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Deinopis subrufa female.jpg
Deinopis subrufa
Scientific classification e
Kingdom: Animalia
Phylum: Arthropoda
Subphylum: Chelicerata
Class: Arachnida
Order: Araneae
Infraorder: Araneomorphae
Family: Deinopidae
Genus: Deinopis
MacLeay, 1839[1]
Type species
D. lamia
MacLeay, 1839

51, see text

Deinopis, also known as net-casting spiders, gladiator spiders and ogre-faced spiders,[2] is a genus of net-casting spiders that was first described by W. S. MacLeay in 1839.[3] Its distribution is widely tropical and subtropical. They catch their prey using a specially spun "net". The name is derived from the Greek δεινός (deinos), meaning "fearful", and opis, meaning "appearance", referring to their ogre-like faces. The spelling "Dinopis" is also found, but is regarded as an "unjustified emendation".[4]


Spiders in the genus Deinopis catch their prey in an unusual fashion. They first spin a small upright rectangular cribellate web. This is then detached from its supporting threads and held horizontally above the ground by the spider's long front two pairs of legs while the spider hangs almost vertically. Passing prey is then captured by dropping the "net" over it.[2]


The two posterior median eyes are enlarged and forward-facing.[5] These eyes have a wide field of view and are able to gather available light more efficiently than the eyes of cats and owls. This is despite the fact that they lack a reflective layer (tapetum lucidum); instead, each night, a large area of light-sensitive membrane is manufactured within the eyes, and since arachnid eyes do not have irises, it is rapidly destroyed again at dawn. To aid further in netting prey, the spider places white fecal spots on the surface below the net and uses them for aiming.[6] The spiders also lack ears and use hairs and receptors on their legs to distinguish sounds at a distance of up to 2 meters.[7] [8]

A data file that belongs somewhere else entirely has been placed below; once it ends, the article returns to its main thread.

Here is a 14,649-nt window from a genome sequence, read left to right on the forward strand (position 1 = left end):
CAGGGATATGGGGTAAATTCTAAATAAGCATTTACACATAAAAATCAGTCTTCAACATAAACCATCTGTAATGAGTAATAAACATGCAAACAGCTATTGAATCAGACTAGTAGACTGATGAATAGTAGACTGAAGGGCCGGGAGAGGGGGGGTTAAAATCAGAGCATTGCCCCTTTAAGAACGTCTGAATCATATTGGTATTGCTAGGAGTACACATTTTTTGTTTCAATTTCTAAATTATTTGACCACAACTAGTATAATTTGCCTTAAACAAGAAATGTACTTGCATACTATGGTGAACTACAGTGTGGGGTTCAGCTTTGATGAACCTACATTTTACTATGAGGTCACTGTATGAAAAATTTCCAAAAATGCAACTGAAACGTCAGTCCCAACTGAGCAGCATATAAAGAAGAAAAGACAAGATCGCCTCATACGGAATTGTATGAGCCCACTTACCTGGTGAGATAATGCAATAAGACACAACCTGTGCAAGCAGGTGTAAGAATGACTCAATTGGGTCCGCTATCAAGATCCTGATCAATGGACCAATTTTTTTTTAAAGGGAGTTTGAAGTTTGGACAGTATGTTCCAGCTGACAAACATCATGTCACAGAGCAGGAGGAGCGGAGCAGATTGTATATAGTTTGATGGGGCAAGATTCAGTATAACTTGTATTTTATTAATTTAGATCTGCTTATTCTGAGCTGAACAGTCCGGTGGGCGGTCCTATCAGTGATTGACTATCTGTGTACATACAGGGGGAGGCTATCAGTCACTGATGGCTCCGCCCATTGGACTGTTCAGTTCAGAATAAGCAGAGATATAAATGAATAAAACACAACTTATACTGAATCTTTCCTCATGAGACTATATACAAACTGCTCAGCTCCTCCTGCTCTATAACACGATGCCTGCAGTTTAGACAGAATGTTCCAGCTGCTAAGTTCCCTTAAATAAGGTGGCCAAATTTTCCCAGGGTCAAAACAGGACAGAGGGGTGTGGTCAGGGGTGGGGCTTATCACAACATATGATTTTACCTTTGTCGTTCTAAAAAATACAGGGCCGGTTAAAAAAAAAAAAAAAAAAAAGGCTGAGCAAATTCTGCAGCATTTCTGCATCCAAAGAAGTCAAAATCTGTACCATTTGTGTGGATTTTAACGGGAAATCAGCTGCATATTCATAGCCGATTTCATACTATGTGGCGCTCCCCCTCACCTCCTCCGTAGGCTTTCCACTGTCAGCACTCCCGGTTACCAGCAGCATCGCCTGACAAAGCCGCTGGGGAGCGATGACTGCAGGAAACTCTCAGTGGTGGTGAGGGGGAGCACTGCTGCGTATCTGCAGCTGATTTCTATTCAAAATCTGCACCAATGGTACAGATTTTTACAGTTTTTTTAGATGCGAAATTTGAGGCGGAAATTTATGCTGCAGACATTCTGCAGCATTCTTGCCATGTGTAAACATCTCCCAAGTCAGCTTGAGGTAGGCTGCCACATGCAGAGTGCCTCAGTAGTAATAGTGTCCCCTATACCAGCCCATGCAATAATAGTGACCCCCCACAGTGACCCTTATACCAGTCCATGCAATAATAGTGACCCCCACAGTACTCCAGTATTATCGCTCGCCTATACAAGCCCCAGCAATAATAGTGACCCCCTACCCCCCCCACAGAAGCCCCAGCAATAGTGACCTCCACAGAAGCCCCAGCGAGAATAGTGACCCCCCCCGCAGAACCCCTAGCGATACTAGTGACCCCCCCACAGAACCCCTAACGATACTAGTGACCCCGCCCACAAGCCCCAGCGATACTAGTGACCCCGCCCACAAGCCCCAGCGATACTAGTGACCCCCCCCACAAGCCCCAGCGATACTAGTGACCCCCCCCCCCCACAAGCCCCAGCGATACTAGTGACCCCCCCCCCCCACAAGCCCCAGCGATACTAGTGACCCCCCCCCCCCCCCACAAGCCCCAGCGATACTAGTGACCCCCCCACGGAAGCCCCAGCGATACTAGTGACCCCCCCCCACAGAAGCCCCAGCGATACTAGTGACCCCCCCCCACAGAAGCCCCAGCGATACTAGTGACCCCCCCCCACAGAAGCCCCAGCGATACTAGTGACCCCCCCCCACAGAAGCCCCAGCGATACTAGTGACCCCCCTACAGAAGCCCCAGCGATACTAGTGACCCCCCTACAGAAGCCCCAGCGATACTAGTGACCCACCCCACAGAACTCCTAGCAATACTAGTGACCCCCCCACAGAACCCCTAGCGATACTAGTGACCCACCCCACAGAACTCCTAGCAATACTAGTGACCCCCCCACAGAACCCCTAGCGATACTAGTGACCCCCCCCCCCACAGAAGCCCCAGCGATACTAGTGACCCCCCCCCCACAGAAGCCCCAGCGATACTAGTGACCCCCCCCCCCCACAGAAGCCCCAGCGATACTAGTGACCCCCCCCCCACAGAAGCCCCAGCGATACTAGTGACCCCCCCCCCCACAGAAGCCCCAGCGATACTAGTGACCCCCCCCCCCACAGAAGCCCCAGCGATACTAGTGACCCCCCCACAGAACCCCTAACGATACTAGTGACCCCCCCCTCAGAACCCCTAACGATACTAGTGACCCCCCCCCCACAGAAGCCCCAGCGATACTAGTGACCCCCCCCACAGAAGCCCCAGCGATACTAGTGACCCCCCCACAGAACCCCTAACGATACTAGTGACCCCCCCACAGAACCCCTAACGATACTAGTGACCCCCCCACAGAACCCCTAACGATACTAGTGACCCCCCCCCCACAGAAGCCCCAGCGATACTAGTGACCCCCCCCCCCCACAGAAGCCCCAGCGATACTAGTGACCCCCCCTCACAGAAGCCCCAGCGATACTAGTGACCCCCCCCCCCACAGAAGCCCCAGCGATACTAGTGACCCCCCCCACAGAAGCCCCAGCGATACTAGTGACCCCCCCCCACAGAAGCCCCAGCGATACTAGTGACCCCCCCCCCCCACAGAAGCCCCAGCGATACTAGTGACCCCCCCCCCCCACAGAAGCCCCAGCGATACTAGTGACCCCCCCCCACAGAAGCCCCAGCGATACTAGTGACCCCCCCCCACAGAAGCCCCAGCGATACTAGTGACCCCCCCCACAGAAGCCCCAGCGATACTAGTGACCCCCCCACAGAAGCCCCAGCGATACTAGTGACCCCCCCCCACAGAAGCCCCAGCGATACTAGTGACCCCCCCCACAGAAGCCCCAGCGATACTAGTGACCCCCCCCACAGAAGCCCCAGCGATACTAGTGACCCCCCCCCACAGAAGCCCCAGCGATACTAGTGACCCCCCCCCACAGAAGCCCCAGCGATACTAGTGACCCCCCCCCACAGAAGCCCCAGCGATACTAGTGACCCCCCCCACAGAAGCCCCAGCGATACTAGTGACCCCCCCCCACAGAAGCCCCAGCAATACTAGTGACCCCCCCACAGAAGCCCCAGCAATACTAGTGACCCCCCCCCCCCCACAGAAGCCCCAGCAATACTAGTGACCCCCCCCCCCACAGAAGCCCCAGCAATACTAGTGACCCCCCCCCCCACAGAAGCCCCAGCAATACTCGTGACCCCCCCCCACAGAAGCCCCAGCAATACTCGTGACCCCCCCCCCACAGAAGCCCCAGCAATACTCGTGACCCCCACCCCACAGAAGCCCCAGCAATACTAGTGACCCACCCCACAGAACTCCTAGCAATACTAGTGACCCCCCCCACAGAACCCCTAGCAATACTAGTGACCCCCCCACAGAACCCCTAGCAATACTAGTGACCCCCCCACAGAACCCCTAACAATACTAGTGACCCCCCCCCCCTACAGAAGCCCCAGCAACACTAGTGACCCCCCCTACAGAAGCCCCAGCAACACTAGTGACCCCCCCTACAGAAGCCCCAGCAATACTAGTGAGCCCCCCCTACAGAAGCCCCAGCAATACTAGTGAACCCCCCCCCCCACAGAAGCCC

As of May 2019 it contains fifty-one species:[1]


  1. ^ a b Gloor, Daniel; Nentwig, Wolfgang; Blick, Theo; Kropf, Christian (2019). "Gen. Deinopis MacLeay, 1839". World Spider Catalog Version 20.0. Natural History Museum Bern. doi:10.24436/2. Retrieved 2019-05-31.
  2. ^ a b Leong, T.M. & Foo, S.K. (2009), "An encounter with the net-casting spider, Deinopis species in Singapore (Araneae: Deinopidae)" (PDF), Nature in Singapore, 2: 247–255, retrieved 2015-09-28
  3. ^ MacLeay, W. S. (1839). "On some new forms of Arachnida". Annals of Natural History. 2 (7): 1–2.
  4. ^ "Gen. Deinopis MacLeay, 1839", World Spider Catalog, Natural History Museum Bern, retrieved 2015-09-28
  5. ^ Culver, Jordan. "Ogre-faced spiders don't need ears to 'hear' their prey, study finds. These large-eyed nocturnal predators snag food out of the air". USA TODAY. Retrieved 2020-12-27.
  6. ^ "How spiders see the world". Australian Museum. 2015-10-30. Retrieved 2016-09-07.
  7. ^ Press, Cell (2020-10-31). "Ogre-Faced Spiders: These Spiders Can Hear – Even Though They Have No Ears". SciTechDaily. Retrieved 2020-12-27.
  8. ^ "Ogre-faced spiders have great hearing—without ears". Animals. 2020-10-29. Retrieved 2020-12-27.

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